3. Use your fingers to warm the wire and smooth it as you work. Slide an 8mm red round, 4mm green round, 8mm black round, 8mm red round, 4mm green round, 8mm black round and a final 4mm green round on one of the wire tails.
4. Gently bend wire around your finger tips and form a wing shape (the exposed wire falls to the bottom of the wing.) Beads can break, so work carefully and be gentle! The top wing should be 1.75” in length. Wrap the wire up and around the twist at the bottom of your ‘head’ shape. Repeat this for the opposite side.
5. Make the lower wings about 1.25” in length, the wire should be empty at the top, bend around your fingertip and add a 4mm green, 4mm red, 4mm green...alternating between the two until you have four of each color. Wrap the wire up and over the ‘head’ bead as before. Repeat for the opposite side.
6. One of your wires will form your ‘bail.’ The bail is .75” long. Bend the wire over your round nose pliers to create a loop at the 1.75” mark. Grasping the loop with chain nose pliers use your fingers to wrap the wire tail around the base wire working down until you reach the bottom of your wire. Cut off any excess wire and tuck the tail under with chain nose pliers.
7. The other wire becomes the tail. Thread on the following beads: 8mm red round, 4mm green round, 8mm black round…repeating this pattern until you have four red, three black and four green beads. Use your round nose pliers to create a small loop in the end of the wire and work it into a spiral with your fingers and chain nose pliers to keep it flat as you work.
8. You can use a standard ornament hook or create your own using 20 gauge wire. I looped one end of a 3” section of wire. Bend the wire over a dowel (I used a thread spool.) Bend a second loop in the opposite end of the wire to create a hook. Use chain nose pliers to open hook and attach to the bail on your ornament.
Jewel School Customer Show and Tell - Kathy Beyers by Judy Jenkins, Jewel School Contributing Writer
We like to hear from our Jewel Customers about their experiences in jewelry making and we enjoy seeing your work. This month we’re sharing the photos from Kathy Beyers of Georgia. Her pieces are beautifully made and express her attention to detail, but that didn’t happen overnight.
The first adventure for this grandmother of two (soon to be three) was in polymer clay about eight years ago. After a year of having polymer clay pieces all over the house, her husband suggested she sell a few pieces at a craft show. She says he’s super supportive and adds, “I’m married to a wonderful man who encourages me to explore whatever talents or interests I think I may have. He even joins me in a few.”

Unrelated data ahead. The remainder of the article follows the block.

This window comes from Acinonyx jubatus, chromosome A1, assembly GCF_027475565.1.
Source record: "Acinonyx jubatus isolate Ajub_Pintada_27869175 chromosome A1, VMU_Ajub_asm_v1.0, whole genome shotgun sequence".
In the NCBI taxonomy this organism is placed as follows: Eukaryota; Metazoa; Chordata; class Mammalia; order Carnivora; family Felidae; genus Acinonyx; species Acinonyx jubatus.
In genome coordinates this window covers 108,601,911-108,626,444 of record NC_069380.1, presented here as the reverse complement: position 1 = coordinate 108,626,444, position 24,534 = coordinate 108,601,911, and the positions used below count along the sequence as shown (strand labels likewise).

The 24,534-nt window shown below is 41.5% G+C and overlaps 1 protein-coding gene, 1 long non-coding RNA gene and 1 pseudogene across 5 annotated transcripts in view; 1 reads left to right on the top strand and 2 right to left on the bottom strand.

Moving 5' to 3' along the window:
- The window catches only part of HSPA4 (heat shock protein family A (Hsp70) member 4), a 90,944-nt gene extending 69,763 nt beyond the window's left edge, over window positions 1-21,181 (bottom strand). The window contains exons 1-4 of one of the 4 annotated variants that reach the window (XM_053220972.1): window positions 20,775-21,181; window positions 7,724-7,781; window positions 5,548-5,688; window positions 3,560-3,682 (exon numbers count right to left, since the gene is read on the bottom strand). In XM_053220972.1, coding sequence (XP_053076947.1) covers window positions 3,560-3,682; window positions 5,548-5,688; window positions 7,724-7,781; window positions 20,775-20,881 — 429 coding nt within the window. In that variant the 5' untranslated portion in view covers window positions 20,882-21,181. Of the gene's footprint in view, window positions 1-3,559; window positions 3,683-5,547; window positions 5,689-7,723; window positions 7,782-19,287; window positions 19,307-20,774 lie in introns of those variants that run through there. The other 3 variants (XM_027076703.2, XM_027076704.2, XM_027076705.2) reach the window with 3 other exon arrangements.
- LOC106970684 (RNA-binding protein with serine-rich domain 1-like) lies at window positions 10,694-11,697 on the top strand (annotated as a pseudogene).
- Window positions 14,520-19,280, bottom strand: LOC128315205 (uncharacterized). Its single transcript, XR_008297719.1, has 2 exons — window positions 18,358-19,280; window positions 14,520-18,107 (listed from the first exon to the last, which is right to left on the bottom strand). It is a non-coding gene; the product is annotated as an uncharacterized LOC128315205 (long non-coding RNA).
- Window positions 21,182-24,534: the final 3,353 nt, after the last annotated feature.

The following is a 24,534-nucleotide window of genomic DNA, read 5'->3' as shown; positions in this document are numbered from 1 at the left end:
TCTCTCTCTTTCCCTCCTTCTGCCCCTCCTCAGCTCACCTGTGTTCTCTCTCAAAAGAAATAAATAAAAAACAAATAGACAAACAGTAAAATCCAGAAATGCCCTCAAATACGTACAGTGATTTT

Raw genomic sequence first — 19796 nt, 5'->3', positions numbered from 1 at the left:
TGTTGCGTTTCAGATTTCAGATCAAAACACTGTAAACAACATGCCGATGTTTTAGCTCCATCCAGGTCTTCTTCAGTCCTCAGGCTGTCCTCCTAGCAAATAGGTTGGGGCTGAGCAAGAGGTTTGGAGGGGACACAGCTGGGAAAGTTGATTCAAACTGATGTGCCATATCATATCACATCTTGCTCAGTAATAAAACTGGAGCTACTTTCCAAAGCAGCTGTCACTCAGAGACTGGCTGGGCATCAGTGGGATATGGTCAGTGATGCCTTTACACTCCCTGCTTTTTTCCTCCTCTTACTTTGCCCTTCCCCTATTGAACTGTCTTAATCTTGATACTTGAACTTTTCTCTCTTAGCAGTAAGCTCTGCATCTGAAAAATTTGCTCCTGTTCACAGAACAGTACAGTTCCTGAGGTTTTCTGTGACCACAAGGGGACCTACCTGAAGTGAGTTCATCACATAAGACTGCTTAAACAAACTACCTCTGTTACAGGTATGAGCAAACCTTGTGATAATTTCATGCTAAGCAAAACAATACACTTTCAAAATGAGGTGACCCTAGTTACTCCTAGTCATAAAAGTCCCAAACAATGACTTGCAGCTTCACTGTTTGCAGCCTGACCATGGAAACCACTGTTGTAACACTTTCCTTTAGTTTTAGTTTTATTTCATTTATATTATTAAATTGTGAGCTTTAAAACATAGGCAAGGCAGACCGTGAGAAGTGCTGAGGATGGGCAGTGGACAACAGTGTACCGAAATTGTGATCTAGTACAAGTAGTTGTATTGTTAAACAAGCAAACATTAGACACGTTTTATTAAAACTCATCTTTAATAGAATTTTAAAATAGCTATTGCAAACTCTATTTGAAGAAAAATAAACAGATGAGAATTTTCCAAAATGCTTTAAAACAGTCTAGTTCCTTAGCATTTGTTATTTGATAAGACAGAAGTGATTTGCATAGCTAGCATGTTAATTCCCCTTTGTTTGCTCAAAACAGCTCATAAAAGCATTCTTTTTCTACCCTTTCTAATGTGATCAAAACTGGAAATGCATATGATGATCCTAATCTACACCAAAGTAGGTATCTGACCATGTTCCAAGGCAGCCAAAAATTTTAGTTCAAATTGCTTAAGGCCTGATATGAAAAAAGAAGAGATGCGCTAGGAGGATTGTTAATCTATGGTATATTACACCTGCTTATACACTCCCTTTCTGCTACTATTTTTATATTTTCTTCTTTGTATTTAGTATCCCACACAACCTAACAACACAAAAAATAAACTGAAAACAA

Kathy says, “Just before our first show, I saw online a wire and bead ring! I was in awe. I have never seen anything made with wire and knew I had to try! I hunted all over the Internet and finally found a very rough picture and instructions on how to make a wire and bead ring. I used a variety of pill bottles and wooden dowels for sizes and made about a 100 rings. I spread them out on my table at the show priced at $1.00 a piece. My customers had to try them on to find a size that fit but they didn’t seem to care. I sold about half of them along with the necklaces I made with polymer clay. If I had had those Jewel School DVDs that teach wire wrapping and wire and bead work when I first started, they would have been worth their weight in gold to me. I could find no one to teach me so the few pieces of jewelry I could find online are what I had to learn from. I would study the picture and try to figure out the technique. It took many hours and a lot of wasted wire but I could figure it out. I still have so much to learn and so many ideas I want to create.”
As a self-confessed rock hound, Kathy says she tries to reflect her love of stones and natural elements in her work. When her family moved from New York to Georgia, she started her business, River Rock Designs, all over again and began looking for contacts and craft shows. While her husband is at work and the grandchildren are in school, she enjoys pulling out her beads, tools, and creativity. “I have most days that I can work at my craft for a few quiet hours by myself, which is great.”
Kathy offers some pretty simple advice for anyone thinking about making jewelry. “Just do it! You may discover you have a real talent for designing and creating your own jewelry and start a small business like Sheree (Show Host Sheree Henry) talks about on Jewel School. There is so much now in the way of resources and encouragement. It is so easy to start. Really, what is there to lose?”
Kathy says she enjoys the dividends, “I have really gained in self-confidence since I started making jewelry. The first time someone says to you, ‘Did you really make that?’ is so beautiful. Your confidence will really soar and you’ll hardly be able to wait until you see what you make next! The best part of going to craft shows is that my husband loves to come with me. We’re so busy that to have him all to myself for a few hours is terrific!”
The necklace featured here with the turquoise flower is something Kathy says has been “in my head for a long time”. She used turquoise (magnesite) slabs, a large amethyst cluster with creamy coral freshwater pearls, large 12mm crystals, copper spacers, turquoise (magnesite drops), coral, red dyed jasper beads, and shell daggers. The pieces are attached to a larger copper chain which is attached to a much larger copper chain. It is “very hefty indeed”, according to Kathy.
This experienced jewelry maker knows the frustration that surfaces when a project takes longer than anticipated, “It probably took almost a solid week if I count all the time I actually worked on the flower necklace. I definitely have in mind other designs just as big!”
What’s next? “I can hardly wait until the next shipment of druzys comes in to Jewel School so I can finally get mine!”
Thanks, Kathy, for sharing your story with us. It is so inspiring how you taught yourself to create jewelry when there were few resources available just eight years ago. Yours is a success story about the power of adventure and determination!